Parents Who Drive You Crazy: Four Steps for Handling Emotionally Immature Parents

Emotionally immature parents will drive you crazy if you mistake their physical age for psychological maturity. Acknowledge that you may have surpassed them developmentally a long time ago, and their insensitivities will begin to hurt a little less.
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Do you ever feel like the mature one in your relationship with your parents? If so, you are like countless others who are hurt and frustrated by their emotionally immature parents. It is difficult to deal with parents who have not developed enough empathy to care sufficiently about the feelings of others. These immature parents focus on their own interests to the point where they make their children feel inadequate, unseen, and chronically guilty.

While the emotionally immature parent may act like a normal adult in the outside world, their self-involved and controlling behavior comes out full force at home. They ignore their children's emotional needs because they are focused on their own consuming desires for attention and control. As a result, their children end up feeling insignificant and emotionally alone.

Like small children, emotionally immature parents are fixated on their immediate demands. They expect others to anticipate their needs first. They undermine their children's confidence and self-esteem by acting like the child can never do enough to make them happy. Their children become anxiously vigilant as they try to avoid the emotional backlash that comes if they don't guess correctly what their parent wants.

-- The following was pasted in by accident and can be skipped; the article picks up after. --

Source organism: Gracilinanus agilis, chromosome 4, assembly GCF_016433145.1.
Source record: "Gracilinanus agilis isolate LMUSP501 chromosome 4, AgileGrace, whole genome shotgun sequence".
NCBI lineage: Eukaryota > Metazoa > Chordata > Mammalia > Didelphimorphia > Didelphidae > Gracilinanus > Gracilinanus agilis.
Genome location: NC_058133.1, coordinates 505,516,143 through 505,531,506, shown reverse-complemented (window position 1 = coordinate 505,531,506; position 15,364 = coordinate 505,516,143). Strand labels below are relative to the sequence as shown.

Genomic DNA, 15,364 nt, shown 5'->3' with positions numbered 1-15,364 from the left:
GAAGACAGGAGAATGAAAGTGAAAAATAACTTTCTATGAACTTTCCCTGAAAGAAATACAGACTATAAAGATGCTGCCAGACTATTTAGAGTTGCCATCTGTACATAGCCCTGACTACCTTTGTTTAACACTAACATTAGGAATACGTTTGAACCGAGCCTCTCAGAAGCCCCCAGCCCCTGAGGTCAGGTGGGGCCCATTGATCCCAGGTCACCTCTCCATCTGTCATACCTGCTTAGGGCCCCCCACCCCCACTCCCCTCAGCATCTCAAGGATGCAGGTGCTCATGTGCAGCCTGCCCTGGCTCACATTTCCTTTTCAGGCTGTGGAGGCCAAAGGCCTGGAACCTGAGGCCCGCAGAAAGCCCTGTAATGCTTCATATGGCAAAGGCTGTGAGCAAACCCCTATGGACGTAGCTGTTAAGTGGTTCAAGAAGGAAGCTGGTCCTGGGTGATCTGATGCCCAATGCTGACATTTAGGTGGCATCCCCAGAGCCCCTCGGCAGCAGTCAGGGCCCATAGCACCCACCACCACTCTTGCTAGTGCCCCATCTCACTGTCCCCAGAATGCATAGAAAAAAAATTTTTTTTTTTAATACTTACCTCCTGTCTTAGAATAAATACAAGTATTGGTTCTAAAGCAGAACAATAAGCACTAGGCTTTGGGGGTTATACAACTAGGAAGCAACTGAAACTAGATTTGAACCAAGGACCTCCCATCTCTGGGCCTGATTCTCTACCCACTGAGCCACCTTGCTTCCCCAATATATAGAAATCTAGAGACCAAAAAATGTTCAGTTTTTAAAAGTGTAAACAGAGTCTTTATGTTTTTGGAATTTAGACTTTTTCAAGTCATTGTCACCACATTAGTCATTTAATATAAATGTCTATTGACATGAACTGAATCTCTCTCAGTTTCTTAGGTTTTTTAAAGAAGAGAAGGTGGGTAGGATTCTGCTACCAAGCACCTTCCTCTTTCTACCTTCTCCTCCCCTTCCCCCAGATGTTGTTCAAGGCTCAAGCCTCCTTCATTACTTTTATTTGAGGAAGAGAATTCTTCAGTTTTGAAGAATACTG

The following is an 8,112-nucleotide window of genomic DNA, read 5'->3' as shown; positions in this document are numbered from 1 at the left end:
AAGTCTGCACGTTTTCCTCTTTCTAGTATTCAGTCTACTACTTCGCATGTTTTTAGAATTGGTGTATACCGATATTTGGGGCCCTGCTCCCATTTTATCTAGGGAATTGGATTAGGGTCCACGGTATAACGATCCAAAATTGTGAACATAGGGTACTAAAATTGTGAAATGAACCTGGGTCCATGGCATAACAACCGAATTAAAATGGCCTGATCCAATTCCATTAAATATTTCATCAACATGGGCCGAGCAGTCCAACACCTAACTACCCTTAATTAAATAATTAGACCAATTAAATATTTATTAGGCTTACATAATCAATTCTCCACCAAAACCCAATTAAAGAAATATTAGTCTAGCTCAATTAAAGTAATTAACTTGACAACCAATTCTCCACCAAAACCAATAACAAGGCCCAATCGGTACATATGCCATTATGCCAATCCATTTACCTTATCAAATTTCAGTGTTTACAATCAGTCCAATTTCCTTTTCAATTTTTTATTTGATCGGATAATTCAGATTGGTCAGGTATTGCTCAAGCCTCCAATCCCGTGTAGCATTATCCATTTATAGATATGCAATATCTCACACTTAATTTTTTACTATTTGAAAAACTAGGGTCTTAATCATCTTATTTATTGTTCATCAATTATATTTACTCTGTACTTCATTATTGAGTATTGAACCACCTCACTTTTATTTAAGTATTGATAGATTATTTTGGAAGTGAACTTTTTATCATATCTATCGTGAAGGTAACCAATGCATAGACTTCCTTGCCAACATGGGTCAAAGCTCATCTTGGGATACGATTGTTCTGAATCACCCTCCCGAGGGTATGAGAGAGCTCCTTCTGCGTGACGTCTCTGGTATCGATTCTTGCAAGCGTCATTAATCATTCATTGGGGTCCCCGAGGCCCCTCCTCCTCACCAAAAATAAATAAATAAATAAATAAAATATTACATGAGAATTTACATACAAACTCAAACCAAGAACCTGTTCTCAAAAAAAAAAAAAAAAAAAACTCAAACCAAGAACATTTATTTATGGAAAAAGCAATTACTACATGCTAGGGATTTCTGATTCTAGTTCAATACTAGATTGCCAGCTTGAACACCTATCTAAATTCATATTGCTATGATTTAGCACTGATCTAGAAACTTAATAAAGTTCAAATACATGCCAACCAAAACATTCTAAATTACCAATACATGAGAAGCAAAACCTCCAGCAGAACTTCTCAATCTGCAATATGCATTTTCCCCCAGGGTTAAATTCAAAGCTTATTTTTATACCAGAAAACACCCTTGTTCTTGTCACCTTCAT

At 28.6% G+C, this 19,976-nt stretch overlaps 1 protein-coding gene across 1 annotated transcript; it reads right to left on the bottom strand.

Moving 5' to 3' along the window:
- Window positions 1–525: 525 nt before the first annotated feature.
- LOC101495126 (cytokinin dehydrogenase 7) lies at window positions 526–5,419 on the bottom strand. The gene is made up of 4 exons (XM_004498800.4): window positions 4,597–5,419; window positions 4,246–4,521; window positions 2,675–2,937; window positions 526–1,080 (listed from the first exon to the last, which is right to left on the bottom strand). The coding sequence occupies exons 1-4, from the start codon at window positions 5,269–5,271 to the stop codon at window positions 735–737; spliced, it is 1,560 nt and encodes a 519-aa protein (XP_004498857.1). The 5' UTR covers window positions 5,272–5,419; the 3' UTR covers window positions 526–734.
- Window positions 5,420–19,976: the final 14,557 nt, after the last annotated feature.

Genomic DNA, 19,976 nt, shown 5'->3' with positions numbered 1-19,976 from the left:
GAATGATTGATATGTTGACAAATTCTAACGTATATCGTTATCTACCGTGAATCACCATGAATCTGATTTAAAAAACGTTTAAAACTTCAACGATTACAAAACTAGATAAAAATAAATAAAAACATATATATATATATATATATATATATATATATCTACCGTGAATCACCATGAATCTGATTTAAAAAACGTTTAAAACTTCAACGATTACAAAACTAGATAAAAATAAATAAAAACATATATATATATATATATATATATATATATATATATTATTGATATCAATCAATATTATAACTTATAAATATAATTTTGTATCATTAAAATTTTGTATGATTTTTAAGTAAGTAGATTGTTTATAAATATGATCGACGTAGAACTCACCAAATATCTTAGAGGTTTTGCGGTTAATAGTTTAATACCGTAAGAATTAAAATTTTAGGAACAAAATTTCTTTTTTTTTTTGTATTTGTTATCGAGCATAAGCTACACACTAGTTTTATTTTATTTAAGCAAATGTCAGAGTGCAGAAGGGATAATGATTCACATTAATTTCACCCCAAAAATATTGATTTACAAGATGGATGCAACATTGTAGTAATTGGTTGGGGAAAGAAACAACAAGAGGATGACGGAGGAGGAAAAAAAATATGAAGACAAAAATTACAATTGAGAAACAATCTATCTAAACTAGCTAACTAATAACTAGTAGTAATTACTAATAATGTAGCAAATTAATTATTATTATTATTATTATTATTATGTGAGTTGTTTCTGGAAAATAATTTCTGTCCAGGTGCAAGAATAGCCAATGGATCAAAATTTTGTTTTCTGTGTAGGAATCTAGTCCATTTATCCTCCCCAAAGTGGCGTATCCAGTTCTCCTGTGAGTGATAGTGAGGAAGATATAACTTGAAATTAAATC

It is much more useful and accurate to think of these parents as emotionally immature rather than through the lens of a clinical diagnosis, such as narcissism. Their emotional immaturity can take different forms -- not all of which are diagnosable categories -- but all the types cause emotional pain and deprivation in their children. Once you get the idea that these are psychologically underdeveloped personalities, it is much easier to handle them rather than thinking about them diagnostically.

Most of us instinctively know how to handle upset toddlers, but we don't think to apply that to our gray-haired parents. Few of us would expect a preschooler to consider our needs or react sensibly if we ask them to do something they dislike. Yet with immature parents, we expect a reasonableness and empathy they don't possess and never will. As a result, we are repeatedly confused and shocked by their lack of cooperation or sensitivity. Why must they make everything so hard? Why can't they think about us for a change?

Dealing with difficult parents is especially hard on the emotionally sensitive child who can't help but notice other people's feelings. The immaturity of the parent means that these children develop the heavy responsibility of worrying about other people's needs. These more emotionally perceptive children often over-perform as the go-to person in the family who cares about other people's problems.